War of the Rebellion: Serial 009 Page 0269 Chapter XX. EXPEDITION TO WASHINGTON, N.C.

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across a negro, belonging to Dr. Curtis, of New Berne, who was trying to make his escape from the enemy, as he was tired of living with them. I stopped to ask him some questions, and he told me not to go any farther or else I should be taken. I then countermarched my men, and as they turned balls fell around us as fast as hailstones. We retired in perfect order. I had not gone far before we found ourselves surrounded. My only chance then was to charge upon their pickets. It happened just at that time the firing had ceased at the battery, and the picket supposing that we were cavalry in pursuit of them, so they ran from us faster than we from them. I then made my escape through Trenton, reaching Kinston at sunup Sunday morning completely exhausted, both men and horses.

Very respectfully submitted.

J. L. HAUGHTON,

Second Lieutenant Macon Mounted Guards.

Captain P. G. EVANS,

Kinston, N. C.

MARCH 20-21, 1862.-Expedition to Washington, N. C.

Report of Colonel Thomas G. Stevenson, Twenty-fourth Massachusetts Infantry.

NEW BERNE, March 23, 1862.

Agreeably to orders received from General Foster I embarked the Twenty-fourth Regiment Massachusetts Volunteers on the 19th instant on board the steamer Guide, and on the morning of the 20th, at 7 o'clock, got under way for Washington. Followed the gunboats Delaware, Louisiana, and Commodore Barney. At 7 o'clock same evening came to anchor off the mouth of the Pamlico River. The next morning at daylight we again got under way, and at 10 o'clock arrived at within about 6 miles of Washington, when we discovered their deserted batteries without guns, two on the south bank of the river and the other one on the north. We also discovered here a barricade, consisting of piles cut off about 3 feet below the surface. As I found it would be impossible to carry the steamer Guide up to the city even if the barrier was removed, on account of her drawing too much water, I went on board the steamer Delaware and conferred with Captain Quackenbush, who kindly offered to take two companies up in his steamer; and as the mayor, who had come down to meet us, assured us that there were no troops in the city and as all signs confirmed their statement, I placed Companies I and G on board the Delaware and steamed up to the city, where we found a large number of persons on the wharves. I landed the two companies and marched to the court-house, where we nailed the Stars and Stripes to a flag-pole which we found in front of the court-house. The band played national airs and the men cheered. We then marched through some of the principal streets and returned to the boat. While in the city not a man left the ranks or behaved otherwise than as if on drill.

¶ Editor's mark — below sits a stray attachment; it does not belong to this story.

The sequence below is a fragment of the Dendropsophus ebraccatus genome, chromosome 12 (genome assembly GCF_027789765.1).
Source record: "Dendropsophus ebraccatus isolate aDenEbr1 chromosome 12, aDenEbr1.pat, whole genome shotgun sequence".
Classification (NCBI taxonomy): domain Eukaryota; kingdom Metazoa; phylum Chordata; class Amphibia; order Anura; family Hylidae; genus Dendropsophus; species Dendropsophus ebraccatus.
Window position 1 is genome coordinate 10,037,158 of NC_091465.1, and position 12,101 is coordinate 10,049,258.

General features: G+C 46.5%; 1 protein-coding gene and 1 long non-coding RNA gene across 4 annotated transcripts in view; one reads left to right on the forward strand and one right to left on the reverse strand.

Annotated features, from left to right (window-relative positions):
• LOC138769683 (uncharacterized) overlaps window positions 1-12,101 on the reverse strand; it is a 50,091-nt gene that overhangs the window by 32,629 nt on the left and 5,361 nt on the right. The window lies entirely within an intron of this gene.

I was glad to notice considerable Union sentiment expressed by the inhabitants. From quite a number of houses we were saluted by waving handkerchiefs, and from one the national flag, with the motto, "The Union and the Constitution," was displayed. A large number of the inhabitants expressed a wish that sufficient force could be sent there to protect them against the rebels.